Extension Of Free Tuition For EU Students In Edinburgh
Local MSP, Gordon Macdonald, has said that “Scotland remains open and welcoming” following an announcement from the SNP Government that free tuition for EU students will be extended beyond 2021 despite ongoing Brexit uncertainty.
EU citizens who study a Further or Higher education course in Scotland in the 2020/21 academic year will be charged the same tuition fees and will get the same fee support as Scottish students for the entirety of their courses.
This offer of tuition fee support will stand even if current legal obligations to EU students cease to apply when the UK exits the EU - making Scotland the first nation in the UK to offer this commitment.
EU nationals accounted for more than 75,000 college enrolments between 2012 and 2017, and, since 2000, Scotland’s colleges have benefitted from around £210 million of direct EU funding.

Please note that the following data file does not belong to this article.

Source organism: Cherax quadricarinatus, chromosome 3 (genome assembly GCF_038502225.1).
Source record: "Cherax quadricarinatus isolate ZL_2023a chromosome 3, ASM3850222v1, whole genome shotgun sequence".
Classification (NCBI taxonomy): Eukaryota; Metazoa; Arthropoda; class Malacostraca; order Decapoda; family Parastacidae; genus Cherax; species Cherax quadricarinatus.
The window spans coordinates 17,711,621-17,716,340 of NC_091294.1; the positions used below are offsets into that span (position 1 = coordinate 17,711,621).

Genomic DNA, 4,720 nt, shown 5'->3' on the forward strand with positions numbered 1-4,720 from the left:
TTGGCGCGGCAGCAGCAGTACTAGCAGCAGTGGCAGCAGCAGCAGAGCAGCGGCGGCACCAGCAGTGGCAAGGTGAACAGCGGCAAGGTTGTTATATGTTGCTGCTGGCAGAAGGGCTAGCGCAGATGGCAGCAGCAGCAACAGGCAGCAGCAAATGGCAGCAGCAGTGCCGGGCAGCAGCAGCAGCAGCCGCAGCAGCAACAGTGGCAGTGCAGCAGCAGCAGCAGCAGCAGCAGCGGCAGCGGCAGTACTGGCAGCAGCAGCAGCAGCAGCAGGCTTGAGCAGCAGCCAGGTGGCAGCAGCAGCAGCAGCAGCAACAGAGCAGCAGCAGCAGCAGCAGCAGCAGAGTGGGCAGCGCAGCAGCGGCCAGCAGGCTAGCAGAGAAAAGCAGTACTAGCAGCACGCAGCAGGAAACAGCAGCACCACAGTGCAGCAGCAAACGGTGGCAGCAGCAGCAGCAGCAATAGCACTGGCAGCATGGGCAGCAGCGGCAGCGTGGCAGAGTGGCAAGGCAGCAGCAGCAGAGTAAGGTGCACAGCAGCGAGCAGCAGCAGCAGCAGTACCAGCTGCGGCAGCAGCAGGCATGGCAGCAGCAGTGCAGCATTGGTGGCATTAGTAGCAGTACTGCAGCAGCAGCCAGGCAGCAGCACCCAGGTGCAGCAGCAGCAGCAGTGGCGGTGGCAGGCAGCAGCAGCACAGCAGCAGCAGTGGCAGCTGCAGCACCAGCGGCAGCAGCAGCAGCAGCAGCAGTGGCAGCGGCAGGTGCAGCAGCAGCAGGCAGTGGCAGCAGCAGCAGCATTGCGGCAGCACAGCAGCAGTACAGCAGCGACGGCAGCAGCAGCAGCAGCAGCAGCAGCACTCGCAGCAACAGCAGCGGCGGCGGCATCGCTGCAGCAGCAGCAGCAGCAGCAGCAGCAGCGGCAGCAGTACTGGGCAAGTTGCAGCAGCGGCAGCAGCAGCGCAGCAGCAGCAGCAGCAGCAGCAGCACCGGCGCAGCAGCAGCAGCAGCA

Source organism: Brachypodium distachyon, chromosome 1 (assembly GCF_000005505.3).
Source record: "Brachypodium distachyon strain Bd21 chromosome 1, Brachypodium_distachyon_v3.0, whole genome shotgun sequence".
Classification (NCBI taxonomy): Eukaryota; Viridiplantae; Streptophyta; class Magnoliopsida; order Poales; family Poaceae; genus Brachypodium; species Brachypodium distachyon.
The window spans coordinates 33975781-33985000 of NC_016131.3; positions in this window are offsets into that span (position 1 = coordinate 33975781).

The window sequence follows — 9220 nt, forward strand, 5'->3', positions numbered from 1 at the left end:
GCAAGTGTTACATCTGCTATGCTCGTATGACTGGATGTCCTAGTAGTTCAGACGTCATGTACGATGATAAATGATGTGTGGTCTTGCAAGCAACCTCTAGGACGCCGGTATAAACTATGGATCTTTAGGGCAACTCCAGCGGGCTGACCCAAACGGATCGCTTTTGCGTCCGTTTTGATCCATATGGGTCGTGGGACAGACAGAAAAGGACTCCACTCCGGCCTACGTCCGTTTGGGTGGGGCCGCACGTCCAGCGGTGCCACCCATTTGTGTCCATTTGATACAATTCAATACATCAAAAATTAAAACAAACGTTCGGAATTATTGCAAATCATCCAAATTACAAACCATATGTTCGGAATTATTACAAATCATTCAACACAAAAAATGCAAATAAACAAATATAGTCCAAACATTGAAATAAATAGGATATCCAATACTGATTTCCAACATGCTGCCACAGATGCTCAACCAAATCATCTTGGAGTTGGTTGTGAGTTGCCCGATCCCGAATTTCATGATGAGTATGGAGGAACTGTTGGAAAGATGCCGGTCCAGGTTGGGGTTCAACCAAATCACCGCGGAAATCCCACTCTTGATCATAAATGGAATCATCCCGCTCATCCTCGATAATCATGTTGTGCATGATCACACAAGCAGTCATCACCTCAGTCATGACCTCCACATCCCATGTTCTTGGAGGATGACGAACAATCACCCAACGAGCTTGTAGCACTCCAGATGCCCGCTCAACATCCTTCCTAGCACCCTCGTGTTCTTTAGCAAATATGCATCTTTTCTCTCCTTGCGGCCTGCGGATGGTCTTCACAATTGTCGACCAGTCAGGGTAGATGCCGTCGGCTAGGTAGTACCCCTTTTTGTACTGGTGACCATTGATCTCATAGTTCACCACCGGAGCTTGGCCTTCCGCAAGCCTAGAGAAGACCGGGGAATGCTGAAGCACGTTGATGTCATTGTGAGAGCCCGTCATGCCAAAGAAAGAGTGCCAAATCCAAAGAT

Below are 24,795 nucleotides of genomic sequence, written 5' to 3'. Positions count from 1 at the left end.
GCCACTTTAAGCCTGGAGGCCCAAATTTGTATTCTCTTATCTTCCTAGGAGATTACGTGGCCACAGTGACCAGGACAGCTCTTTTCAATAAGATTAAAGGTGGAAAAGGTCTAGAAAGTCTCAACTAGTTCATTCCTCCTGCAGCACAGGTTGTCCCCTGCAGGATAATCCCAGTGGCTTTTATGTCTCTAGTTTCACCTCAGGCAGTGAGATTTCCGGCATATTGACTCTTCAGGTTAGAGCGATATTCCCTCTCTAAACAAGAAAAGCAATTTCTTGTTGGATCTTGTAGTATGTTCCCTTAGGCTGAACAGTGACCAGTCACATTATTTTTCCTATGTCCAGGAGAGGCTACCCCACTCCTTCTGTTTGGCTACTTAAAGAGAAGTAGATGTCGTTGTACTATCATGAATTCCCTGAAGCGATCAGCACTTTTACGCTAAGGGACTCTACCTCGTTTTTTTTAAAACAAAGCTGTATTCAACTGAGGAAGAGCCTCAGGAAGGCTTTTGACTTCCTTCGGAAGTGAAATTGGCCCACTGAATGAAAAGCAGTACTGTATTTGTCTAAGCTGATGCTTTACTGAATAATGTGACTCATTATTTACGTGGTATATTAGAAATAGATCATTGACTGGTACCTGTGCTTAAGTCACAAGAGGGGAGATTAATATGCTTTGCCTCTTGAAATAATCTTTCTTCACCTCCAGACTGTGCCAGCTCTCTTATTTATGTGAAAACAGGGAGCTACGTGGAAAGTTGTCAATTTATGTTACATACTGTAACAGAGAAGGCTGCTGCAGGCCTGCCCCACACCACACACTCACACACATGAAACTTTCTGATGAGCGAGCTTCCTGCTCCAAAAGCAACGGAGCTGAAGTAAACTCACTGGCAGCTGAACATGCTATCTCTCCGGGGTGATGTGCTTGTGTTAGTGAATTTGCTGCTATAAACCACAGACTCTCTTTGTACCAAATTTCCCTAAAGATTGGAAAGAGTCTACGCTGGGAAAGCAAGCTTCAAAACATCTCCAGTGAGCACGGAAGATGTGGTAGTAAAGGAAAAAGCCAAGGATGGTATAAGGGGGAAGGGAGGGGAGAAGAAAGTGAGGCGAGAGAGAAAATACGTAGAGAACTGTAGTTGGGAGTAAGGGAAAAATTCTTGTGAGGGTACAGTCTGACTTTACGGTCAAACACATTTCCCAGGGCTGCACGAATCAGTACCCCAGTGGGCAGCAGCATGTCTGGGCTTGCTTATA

Additionally, Scottish universities have the highest proportion of EU students in the UK (9% of students are EU domiciled) and the number of EU staff at Scotland’s higher education institutions has increased by over 18% since 2014 – with around 27% of university research staff hailing from the EU.
However, commentators have warned that many of the 15,000 UK citizens studying for qualifications in the EU may suddenly find themselves liable for international student fees, medical care and travel insurance after Brexit.
Welcoming the announcement, SNP MSP for Edinburgh Pentlands, Gordon Macdonald, said, “The SNP recognise the enormous contribution that EU students as colleges and universities in Edinburgh make to our local community.
“Despite the uncertainty of Brexit, this announcement sends a strong message to EU citizens who are thinking of studying here that Scotland remains open and welcoming.
“Leaving the EU will see Scotland’s colleges and universities miss out on millions of pounds of EU funding with those on exchange programmes like Erasmus also losing out.
“I’d like to make clear that EU citizens will always be welcome in Edinburgh.”